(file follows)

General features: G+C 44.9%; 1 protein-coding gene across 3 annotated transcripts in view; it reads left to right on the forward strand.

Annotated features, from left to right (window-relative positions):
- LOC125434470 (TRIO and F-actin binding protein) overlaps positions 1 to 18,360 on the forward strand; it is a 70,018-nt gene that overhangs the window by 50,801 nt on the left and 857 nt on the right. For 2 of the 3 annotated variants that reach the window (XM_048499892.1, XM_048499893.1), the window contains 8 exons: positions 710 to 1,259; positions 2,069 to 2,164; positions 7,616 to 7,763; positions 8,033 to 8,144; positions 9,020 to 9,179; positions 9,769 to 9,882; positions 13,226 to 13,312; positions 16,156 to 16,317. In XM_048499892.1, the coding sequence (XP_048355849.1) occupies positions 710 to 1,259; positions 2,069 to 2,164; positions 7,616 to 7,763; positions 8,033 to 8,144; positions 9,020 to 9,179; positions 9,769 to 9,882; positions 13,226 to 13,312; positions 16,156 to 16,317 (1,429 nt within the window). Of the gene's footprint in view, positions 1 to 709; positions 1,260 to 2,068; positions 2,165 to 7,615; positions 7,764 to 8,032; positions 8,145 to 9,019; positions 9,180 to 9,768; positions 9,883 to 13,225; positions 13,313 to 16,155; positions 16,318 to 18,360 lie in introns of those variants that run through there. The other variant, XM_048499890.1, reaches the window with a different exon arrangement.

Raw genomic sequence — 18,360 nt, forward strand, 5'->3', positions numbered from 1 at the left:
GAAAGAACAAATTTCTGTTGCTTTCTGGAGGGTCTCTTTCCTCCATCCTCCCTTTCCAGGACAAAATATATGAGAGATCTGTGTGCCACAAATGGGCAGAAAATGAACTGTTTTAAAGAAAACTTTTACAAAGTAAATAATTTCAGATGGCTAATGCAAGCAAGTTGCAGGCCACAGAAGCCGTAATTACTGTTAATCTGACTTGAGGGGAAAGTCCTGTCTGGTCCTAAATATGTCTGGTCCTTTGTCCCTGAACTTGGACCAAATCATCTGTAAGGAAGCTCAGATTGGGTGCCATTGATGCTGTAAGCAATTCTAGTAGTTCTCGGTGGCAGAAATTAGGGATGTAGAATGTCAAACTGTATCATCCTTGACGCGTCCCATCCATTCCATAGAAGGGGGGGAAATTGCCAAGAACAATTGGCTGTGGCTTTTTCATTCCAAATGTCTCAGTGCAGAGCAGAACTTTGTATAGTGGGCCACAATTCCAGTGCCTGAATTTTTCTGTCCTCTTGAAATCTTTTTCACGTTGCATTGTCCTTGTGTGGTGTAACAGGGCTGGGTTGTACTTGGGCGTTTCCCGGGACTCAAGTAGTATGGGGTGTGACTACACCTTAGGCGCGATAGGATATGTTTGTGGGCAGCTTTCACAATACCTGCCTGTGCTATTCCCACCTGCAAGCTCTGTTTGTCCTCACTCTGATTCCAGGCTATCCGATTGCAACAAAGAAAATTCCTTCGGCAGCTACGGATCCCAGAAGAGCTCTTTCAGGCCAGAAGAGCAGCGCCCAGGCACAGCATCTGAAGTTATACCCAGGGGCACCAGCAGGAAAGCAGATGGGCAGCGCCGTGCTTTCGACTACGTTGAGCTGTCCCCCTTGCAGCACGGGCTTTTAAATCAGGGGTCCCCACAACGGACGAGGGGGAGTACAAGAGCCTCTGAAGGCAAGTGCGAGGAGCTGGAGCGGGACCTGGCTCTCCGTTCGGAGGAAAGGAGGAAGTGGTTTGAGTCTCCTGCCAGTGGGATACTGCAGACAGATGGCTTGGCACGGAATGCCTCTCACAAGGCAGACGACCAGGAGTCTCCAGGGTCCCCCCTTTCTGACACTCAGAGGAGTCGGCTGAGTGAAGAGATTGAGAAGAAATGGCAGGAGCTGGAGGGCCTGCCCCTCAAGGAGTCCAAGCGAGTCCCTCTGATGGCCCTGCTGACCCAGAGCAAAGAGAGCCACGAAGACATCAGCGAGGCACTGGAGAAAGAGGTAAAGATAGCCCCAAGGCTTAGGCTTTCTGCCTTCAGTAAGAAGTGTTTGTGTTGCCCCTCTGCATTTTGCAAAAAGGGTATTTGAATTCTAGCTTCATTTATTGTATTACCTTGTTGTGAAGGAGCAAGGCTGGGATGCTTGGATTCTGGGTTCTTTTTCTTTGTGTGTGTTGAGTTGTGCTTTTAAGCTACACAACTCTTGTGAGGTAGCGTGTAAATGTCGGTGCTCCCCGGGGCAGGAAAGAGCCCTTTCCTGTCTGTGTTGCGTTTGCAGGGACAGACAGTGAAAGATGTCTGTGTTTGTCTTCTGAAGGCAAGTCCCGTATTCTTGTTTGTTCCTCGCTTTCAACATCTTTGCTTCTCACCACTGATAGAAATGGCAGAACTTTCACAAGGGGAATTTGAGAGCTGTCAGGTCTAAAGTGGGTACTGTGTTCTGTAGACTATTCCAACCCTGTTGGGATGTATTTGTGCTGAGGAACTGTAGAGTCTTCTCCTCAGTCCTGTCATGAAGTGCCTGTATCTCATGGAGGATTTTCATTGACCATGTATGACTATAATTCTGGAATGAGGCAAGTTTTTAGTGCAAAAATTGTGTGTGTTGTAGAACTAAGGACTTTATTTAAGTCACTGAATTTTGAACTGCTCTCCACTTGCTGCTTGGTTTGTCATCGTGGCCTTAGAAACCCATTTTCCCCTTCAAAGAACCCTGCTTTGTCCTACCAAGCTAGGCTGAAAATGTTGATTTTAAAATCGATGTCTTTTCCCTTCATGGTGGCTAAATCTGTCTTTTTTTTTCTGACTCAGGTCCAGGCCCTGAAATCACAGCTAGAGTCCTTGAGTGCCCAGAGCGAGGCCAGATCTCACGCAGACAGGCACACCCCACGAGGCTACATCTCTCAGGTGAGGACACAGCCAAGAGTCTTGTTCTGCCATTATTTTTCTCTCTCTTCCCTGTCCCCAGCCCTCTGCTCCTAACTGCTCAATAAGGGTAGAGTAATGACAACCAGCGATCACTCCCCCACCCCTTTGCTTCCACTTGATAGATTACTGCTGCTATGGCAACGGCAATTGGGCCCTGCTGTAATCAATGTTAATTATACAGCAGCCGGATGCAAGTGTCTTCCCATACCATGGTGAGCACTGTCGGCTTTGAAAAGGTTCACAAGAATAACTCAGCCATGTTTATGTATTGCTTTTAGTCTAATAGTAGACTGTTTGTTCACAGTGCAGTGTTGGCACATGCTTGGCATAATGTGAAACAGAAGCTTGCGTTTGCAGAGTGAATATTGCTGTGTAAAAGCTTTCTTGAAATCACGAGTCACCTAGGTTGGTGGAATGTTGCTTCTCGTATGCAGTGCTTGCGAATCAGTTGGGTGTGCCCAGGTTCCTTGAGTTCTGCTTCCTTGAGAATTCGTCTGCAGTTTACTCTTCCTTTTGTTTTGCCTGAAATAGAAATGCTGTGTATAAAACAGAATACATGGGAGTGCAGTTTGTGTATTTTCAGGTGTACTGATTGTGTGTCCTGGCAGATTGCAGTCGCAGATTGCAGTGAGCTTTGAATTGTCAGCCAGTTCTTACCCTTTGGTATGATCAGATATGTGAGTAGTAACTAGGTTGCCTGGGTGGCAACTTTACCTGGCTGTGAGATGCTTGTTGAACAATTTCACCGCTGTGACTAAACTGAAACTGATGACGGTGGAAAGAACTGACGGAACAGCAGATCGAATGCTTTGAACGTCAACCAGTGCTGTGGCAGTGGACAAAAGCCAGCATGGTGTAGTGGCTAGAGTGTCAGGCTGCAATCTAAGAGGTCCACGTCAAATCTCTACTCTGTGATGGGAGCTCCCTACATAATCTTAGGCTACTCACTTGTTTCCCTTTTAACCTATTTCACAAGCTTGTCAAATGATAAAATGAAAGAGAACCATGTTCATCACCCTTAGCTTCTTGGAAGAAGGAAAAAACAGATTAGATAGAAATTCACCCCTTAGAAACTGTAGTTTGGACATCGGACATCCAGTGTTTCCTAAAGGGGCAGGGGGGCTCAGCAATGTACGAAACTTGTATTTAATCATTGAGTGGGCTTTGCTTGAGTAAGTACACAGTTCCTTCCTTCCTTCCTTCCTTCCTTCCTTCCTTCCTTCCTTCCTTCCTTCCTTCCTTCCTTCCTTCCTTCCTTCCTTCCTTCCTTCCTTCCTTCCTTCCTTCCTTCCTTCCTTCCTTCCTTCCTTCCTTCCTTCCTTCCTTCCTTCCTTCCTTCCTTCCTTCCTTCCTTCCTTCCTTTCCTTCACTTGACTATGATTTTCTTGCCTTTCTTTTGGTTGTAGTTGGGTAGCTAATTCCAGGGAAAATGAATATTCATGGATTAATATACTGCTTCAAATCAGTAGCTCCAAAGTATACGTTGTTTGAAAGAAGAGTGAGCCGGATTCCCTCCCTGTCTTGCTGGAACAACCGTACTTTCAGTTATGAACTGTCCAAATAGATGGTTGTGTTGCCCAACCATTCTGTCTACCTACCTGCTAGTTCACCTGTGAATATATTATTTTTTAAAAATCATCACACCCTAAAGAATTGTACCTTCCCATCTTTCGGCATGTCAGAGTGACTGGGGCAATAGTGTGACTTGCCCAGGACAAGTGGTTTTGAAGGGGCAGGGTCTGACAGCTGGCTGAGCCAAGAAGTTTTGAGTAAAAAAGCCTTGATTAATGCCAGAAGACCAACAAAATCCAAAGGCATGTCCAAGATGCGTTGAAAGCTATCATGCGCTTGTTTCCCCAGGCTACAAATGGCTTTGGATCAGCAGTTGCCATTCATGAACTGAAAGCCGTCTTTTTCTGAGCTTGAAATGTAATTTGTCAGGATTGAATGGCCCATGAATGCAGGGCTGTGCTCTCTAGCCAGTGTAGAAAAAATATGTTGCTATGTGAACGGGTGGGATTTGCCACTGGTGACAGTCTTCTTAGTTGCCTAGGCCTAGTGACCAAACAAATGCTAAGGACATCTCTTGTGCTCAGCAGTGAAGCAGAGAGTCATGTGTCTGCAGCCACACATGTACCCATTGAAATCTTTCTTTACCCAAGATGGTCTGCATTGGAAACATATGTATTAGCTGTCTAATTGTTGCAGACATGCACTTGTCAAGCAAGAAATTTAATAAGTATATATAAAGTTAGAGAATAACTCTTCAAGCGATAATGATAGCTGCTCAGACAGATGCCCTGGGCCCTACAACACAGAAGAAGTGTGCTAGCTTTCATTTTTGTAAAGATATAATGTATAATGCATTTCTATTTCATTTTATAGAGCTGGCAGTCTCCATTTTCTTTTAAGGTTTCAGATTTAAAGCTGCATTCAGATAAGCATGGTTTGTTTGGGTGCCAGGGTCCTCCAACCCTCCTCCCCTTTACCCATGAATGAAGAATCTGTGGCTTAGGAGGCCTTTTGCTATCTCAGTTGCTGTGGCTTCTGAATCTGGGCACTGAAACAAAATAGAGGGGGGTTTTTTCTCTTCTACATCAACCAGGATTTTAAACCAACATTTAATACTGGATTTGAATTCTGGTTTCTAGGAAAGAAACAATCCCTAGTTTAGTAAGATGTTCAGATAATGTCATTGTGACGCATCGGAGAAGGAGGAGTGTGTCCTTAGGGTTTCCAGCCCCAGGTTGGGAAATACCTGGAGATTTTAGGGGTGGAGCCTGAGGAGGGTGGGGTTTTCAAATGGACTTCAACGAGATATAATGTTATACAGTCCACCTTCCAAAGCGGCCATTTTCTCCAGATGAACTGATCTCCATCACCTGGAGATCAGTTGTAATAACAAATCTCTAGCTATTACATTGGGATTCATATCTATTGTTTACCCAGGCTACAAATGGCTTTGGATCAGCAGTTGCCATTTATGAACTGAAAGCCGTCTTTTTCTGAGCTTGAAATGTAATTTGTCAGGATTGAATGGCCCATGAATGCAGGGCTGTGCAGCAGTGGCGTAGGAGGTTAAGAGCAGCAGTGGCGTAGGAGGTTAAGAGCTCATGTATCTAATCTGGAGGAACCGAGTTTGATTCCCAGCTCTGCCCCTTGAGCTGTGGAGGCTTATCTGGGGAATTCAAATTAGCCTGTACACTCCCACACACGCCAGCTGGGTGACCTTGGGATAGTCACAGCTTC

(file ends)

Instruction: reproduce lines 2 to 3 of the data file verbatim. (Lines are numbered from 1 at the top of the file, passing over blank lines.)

Annotated features, from left to right (window-relative positions):
- LOC125434470 (TRIO and F-actin binding protein) overlaps positions 1 to 18,360 on the forward strand; it is a 70,018-nt gene that overhangs the window by 50,801 nt on the left and 857 nt on the right. For 2 of the 3 annotated variants that reach the window (XM_048499892.1, XM_048499893.1), the window contains 8 exons: positions 710 to 1,259; positions 2,069 to 2,164; positions 7,616 to 7,763; positions 8,033 to 8,144; positions 9,020 to 9,179; positions 9,769 to 9,882; positions 13,226 to 13,312; positions 16,156 to 16,317. In XM_048499892.1, the coding sequence (XP_048355849.1) occupies positions 710 to 1,259; positions 2,069 to 2,164; positions 7,616 to 7,763; positions 8,033 to 8,144; positions 9,020 to 9,179; positions 9,769 to 9,882; positions 13,226 to 13,312; positions 16,156 to 16,317 (1,429 nt within the window). Of the gene's footprint in view, positions 1 to 709; positions 1,260 to 2,068; positions 2,165 to 7,615; positions 7,764 to 8,032; positions 8,145 to 9,019; positions 9,180 to 9,768; positions 9,883 to 13,225; positions 13,313 to 16,155; positions 16,318 to 18,360 lie in introns of those variants that run through there. The other variant, XM_048499890.1, reaches the window with a different exon arrangement.